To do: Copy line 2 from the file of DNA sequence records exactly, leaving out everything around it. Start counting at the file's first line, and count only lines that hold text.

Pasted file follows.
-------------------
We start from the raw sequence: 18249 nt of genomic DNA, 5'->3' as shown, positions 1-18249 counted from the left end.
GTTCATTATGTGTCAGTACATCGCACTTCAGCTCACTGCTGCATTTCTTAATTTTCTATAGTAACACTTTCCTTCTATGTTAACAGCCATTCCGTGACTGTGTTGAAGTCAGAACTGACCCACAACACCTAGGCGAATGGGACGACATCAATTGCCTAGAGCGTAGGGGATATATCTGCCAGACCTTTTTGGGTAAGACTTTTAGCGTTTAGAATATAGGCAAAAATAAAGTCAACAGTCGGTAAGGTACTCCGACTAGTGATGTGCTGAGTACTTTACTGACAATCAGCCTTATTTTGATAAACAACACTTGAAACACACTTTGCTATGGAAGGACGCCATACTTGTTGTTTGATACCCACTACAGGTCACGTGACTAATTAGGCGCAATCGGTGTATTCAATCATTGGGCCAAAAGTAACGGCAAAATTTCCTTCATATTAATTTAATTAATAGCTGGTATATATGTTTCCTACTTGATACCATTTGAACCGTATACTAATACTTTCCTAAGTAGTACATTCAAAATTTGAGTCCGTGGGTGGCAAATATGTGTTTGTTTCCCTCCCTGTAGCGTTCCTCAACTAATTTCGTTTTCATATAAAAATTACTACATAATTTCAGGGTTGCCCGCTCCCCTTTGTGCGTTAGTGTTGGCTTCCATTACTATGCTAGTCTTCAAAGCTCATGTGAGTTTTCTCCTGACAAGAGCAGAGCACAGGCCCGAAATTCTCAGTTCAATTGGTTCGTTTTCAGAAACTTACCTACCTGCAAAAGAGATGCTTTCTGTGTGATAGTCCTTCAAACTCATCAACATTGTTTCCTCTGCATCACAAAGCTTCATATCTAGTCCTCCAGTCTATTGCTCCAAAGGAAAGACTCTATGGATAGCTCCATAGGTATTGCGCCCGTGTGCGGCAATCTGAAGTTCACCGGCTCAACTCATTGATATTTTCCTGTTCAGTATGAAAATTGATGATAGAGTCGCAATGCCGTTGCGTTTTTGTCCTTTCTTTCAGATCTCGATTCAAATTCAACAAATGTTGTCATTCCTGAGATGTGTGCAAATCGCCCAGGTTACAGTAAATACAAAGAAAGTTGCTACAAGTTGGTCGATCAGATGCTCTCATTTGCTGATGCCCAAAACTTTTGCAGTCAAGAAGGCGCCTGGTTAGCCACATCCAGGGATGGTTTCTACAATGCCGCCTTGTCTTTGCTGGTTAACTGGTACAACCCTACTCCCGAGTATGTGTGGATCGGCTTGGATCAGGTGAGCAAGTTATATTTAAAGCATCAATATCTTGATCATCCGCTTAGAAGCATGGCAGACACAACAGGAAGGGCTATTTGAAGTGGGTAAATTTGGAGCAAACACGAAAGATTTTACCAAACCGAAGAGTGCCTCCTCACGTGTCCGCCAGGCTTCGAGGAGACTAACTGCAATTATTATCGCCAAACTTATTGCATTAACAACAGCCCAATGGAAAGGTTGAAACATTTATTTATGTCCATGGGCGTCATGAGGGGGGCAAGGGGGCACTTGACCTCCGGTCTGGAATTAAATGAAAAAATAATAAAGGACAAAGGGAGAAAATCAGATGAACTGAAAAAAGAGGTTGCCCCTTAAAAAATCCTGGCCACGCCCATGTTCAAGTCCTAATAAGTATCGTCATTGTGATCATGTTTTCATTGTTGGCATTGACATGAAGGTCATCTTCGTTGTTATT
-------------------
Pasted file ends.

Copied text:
GTTCATTATGTGTCAGTACATCGCACTTCAGCTCACTGCTGCATTTCTTAATTTTCTATAGTAACACTTTCCTTCTATGTTAACAGCCATTCCGTGACTGTGTTGAAGTCAGAACTGACCCACAACACCTAGGCGAATGGGACGACATCAATTGCCTAGAGCGTAGGGGATATATCTGCCAGACCTTTTTGGGTAAGACTTTTAGCGTTTAGAATATAGGCAAAAATAAAGTCAACAGTCGGTAAGGTACTCCGACTAGTGATGTGCTGAGTACTTTACTGACAATCAGCCTTATTTTGATAAACAACACTTGAAACACACTTTGCTATGGAAGGACGCCATACTTGTTGTTTGATACCCACTACAGGTCACGTGACTAATTAGGCGCAATCGGTGTATTCAATCATTGGGCCAAAAGTAACGGCAAAATTTCCTTCATATTAATTTAATTAATAGCTGGTATATATGTTTCCTACTTGATACCATTTGAACCGTATACTAATACTTTCCTAAGTAGTACATTCAAAATTTGAGTCCGTGGGTGGCAAATATGTGTTTGTTTCCCTCCCTGTAGCGTTCCTCAACTAATTTCGTTTTCATATAAAAATTACTACATAATTTCAGGGTTGCCCGCTCCCCTTTGTGCGTTAGTGTTGGCTTCCATTACTATGCTAGTCTTCAAAGCTCATGTGAGTTTTCTCCTGACAAGAGCAGAGCACAGGCCCGAAATTCTCAGTTCAATTGGTTCGTTTTCAGAAACTTACCTACCTGCAAAAGAGATGCTTTCTGTGTGATAGTCCTTCAAACTCATCAACATTGTTTCCTCTGCATCACAAAGCTTCATATCTAGTCCTCCAGTCTATTGCTCCAAAGGAAAGACTCTATGGATAGCTCCATAGGTATTGCGCCCGTGTGCGGCAATCTGAAGTTCACCGGCTCAACTCATTGATATTTTCCTGTTCAGTATGAAAATTGATGATAGAGTCGCAATGCCGTTGCGTTTTTGTCCTTTCTTTCAGATCTCGATTCAAATTCAACAAATGTTGTCATTCCTGAGATGTGTGCAAATCGCCCAGGTTACAGTAAATACAAAGAAAGTTGCTACAAGTTGGTCGATCAGATGCTCTCATTTGCTGATGCCCAAAACTTTTGCAGTCAAGAAGGCGCCTGGTTAGCCACATCCAGGGATGGTTTCTACAATGCCGCCTTGTCTTTGCTGGTTAACTGGTACAACCCTACTCCCGAGTATGTGTGGATCGGCTTGGATCAGGTGAGCAAGTTATATTTAAAGCATCAATATCTTGATCATCCGCTTAGAAGCATGGCAGACACAACAGGAAGGGCTATTTGAAGTGGGTAAATTTGGAGCAAACACGAAAGATTTTACCAAACCGAAGAGTGCCTCCTCACGTGTCCGCCAGGCTTCGAGGAGACTAACTGCAATTATTATCGCCAAACTTATTGCATTAACAACAGCCCAATGGAAAGGTTGAAACATTTATTTATGTCCATGGGCGTCATGAGGGGGGCAAGGGGGCACTTGACCTCCGGTCTGGAATTAAATGAAAAAATAATAAAGGACAAAGGGAGAAAATCAGATGAACTGAAAAAAGAGGTTGCCCCTTAAAAAATCCTGGCCACGCCCATGTTCAAGTCCTAATAAGTATCGTCATTGTGATCATGTTTTCATTGTTGGCATTGACATGAAGGTCATCTTCGTTGTTATT